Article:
Can dog food make a dog itch?
The short answer is yes, dog food can definitely make a dog itch. This is usually due to a food allergy if the dog food is directly involved. Common allergens include chicken, wheat, beef, oats, dairy, corn and rice. Other reasons why a dog may itch include fleas, ticks, infection, or a reaction to something.
The skin is the largest organ in your dog’s body, responsible for providing a natural barrier against harmful germs. As one of the first lines of defence against infection, it’s really im-paw-tant it stays healthy and intact. Did you know that dog skin is much thinner than ours? This makes them prone to skin conditions.
Dogs naturally itch themselves but when they’re constantly scratching or stopping doing something that they enjoy, such as chasing a ball or eating, to itch then they could have an issue. Sensitive skin is one of the most common reasons why a pet owner would visit the vets, so don’t worry you’re not alone. The good news is that it can be diagnosed and fixed relatively easily.
One of the most common reasons why a dog itches is because of a food allergy. When your pup eats the food allergen their body reacts to it as it would a bee sting or an infection. The other top cause is the typical fleas and ticks. These can cause allergic reactions, skin reactions or even infection. For fleas and ticks make sure you’re using good preventatives (such as collars, sprays and shampoos) and giving your pup a bath regularly. In this article, we’re going to focus on food allergies.
There are a few potential allergens that dogs are typically allergic to. These include:
For a dog to be itchy from one of these it has to currently be in their diet or be something they’ve eaten recently. The itchiness could happen anywhere on your dog’s body, but it’s more common to find the ears, paws, rear end and stomach is itchy. You may also see some other symptoms such as gastrointestinal issues (vomiting, diarrhoea and passing wind), a swollen face or hives.
All dogs could be subject to a food allergy, however, there are some breeds that are more prone to a food allergy, these include:
- Shih Tzus
- Cocker Spaniels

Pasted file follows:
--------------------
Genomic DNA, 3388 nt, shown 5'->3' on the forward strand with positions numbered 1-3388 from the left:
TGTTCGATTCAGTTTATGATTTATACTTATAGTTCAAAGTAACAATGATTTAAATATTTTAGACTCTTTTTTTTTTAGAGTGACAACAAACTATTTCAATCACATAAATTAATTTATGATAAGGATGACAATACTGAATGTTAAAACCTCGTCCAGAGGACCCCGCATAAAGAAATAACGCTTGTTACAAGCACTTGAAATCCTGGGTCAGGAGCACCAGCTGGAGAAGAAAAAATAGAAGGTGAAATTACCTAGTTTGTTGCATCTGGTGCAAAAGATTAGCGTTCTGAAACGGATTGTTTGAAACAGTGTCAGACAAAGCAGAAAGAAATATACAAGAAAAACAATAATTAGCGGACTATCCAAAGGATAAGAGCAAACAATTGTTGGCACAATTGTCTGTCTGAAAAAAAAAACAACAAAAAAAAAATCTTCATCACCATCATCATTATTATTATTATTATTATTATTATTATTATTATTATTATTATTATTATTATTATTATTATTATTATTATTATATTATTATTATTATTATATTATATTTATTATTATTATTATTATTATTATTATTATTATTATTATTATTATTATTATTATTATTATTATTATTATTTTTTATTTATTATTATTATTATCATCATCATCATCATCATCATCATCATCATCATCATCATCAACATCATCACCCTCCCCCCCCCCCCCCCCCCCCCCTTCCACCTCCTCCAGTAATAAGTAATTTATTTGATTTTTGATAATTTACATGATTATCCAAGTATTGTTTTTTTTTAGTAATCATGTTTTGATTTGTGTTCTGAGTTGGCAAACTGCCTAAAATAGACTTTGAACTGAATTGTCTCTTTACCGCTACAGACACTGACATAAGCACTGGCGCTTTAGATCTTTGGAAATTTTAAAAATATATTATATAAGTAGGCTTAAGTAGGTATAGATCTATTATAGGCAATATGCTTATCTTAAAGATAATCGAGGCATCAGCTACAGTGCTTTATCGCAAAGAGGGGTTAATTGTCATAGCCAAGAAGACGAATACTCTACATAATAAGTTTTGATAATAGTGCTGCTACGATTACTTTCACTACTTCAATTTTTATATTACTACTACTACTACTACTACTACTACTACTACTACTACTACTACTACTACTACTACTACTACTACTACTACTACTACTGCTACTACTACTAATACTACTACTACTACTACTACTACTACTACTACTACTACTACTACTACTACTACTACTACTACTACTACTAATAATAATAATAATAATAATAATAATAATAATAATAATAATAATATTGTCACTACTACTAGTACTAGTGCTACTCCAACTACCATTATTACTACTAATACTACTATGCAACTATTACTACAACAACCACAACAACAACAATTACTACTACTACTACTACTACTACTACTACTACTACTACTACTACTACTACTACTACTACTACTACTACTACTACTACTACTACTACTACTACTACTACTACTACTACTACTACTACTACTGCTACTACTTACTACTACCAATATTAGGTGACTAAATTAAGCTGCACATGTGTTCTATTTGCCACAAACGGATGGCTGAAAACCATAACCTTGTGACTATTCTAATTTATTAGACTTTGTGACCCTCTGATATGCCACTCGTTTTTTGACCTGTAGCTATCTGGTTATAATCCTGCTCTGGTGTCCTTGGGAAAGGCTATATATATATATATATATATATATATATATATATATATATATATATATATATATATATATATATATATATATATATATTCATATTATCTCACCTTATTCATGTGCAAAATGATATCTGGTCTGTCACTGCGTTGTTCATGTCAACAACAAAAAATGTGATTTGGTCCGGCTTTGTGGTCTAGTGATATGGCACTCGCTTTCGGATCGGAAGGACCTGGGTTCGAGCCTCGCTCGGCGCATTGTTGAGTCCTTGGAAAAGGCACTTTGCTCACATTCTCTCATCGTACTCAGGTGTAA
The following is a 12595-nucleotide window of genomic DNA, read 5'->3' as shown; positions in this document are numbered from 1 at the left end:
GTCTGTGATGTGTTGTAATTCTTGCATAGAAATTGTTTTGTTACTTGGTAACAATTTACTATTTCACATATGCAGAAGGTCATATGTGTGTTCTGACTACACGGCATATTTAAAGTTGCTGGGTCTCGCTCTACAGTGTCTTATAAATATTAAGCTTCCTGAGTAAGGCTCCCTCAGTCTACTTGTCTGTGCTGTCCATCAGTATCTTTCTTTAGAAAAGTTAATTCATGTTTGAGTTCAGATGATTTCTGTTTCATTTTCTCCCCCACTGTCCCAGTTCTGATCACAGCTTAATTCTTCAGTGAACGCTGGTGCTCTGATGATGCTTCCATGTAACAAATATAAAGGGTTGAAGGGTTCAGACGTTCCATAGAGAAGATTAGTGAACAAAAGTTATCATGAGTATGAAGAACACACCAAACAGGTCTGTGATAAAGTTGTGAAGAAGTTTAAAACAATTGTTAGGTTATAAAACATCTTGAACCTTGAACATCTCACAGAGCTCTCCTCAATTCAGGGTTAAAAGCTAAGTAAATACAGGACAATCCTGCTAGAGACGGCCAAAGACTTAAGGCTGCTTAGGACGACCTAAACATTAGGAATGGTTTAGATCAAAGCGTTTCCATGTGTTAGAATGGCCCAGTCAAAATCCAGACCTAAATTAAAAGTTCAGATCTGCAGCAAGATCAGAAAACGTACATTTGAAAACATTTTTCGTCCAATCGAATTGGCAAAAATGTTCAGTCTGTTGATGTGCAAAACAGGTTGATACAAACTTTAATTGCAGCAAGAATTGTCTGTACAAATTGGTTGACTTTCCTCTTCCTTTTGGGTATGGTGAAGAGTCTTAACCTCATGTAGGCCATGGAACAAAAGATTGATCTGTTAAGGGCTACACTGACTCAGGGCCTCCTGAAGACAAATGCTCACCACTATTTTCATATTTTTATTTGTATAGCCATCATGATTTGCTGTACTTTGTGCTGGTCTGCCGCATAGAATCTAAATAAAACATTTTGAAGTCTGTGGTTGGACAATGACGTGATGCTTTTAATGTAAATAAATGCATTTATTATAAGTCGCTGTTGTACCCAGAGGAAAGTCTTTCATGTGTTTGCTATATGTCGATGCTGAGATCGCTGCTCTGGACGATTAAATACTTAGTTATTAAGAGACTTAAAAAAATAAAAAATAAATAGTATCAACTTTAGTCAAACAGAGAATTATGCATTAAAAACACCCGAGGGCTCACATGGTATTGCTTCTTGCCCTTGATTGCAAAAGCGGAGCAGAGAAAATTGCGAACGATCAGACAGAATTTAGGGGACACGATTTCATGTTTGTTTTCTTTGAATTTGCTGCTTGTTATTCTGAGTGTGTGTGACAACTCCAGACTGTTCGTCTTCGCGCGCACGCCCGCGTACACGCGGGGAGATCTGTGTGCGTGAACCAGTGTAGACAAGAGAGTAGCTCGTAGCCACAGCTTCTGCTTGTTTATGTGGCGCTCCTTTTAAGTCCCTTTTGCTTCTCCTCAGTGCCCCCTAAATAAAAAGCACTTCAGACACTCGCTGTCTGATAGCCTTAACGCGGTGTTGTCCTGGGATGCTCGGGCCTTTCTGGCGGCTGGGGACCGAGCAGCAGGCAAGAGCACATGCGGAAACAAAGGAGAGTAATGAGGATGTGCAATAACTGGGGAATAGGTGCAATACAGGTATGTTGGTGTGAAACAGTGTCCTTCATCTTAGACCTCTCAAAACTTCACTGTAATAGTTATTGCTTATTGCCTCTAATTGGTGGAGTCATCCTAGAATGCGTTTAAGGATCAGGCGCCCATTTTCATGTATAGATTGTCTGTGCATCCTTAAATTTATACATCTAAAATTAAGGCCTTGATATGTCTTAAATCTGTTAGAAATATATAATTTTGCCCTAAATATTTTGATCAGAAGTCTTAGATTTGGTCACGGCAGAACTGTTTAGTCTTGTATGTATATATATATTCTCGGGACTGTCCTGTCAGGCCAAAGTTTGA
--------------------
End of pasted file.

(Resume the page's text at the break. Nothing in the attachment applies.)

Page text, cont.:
- German Shepherds
- Golden Retrievers
You could in more rarer situations see some behavioural changes, such as restlessness, frequent shaking/scratching of the ears, reduced interest in playtime, disinterest in food or an increase in scratching on furniture/owner’s legs etc.
The best way of finding out if your dog has a food allergy is by utilising an elimination diet. This should ideally be done with the assistance of a vet or nutritionist. To carry out an elimination diet you should feed one specific protein and ideally one carbohydrate for 8 to 12 weeks. This can be hard to do because you’d need to feed a chicken and rice or salmon and rice diet that you would need to cook specifically every day.
You could do a pseudo-elimination diet where you switch foods and then observe the reaction over 8 to 12 weeks. We’re really looking to see if things change on a different diet without eating potential problem foods. But again, it’s best to do this with the help of the vet or a nutritionist to get a set of solid results. Many poor-quality dog foods including kibble and canned foods include obscure ingredients that can be hard to understand or additives that could cause issues which is why a nutritionist or vet is important to consult.
As well as elimination diets, vets could opt to try a blood or patch test, these are much rarer to see, however.
We would always recommend going to the vets to make sure there’s a problem and to figure out a long-term plan. Vets may prescribe an antihistamine or skin cream to help ease the symptoms in the short term.
There isn’t one dog food that’s best for allergies as theoretically your dog could be allergic to anything. You need to find what they’re allergic to and cut that out of their diet. It’s always best to go for the best quality of food possible too. Ditch the highly processed kibble and go for a healthy, human-grade diet.
- Glos K, Linek M, Loewenstein C, Mayer U, Mueller RS. The efficacy of commercially available veterinary diets recommended for dogs with atopic dermatitis. Vet Dermatol. 2008 Oct;19(5):280-7. doi: 10.1111/j.1365-3164.2008.00688.x. Epub 2008 Aug 7. PMID: 18699815.
- Marsella R, De Benedetto A. Atopic Dermatitis in Animals and People: An Update and Comparative Review. Vet Sci. 2017;4(3):37. Published 2017 Jul 26. doi:10.3390/vetsci4030037
- Gedon, N.K.Y., Mueller, R.S. Atopic dermatitis in cats and dogs: a difficult disease for animals and owners. Clin Transl Allergy 8, 41 (2018).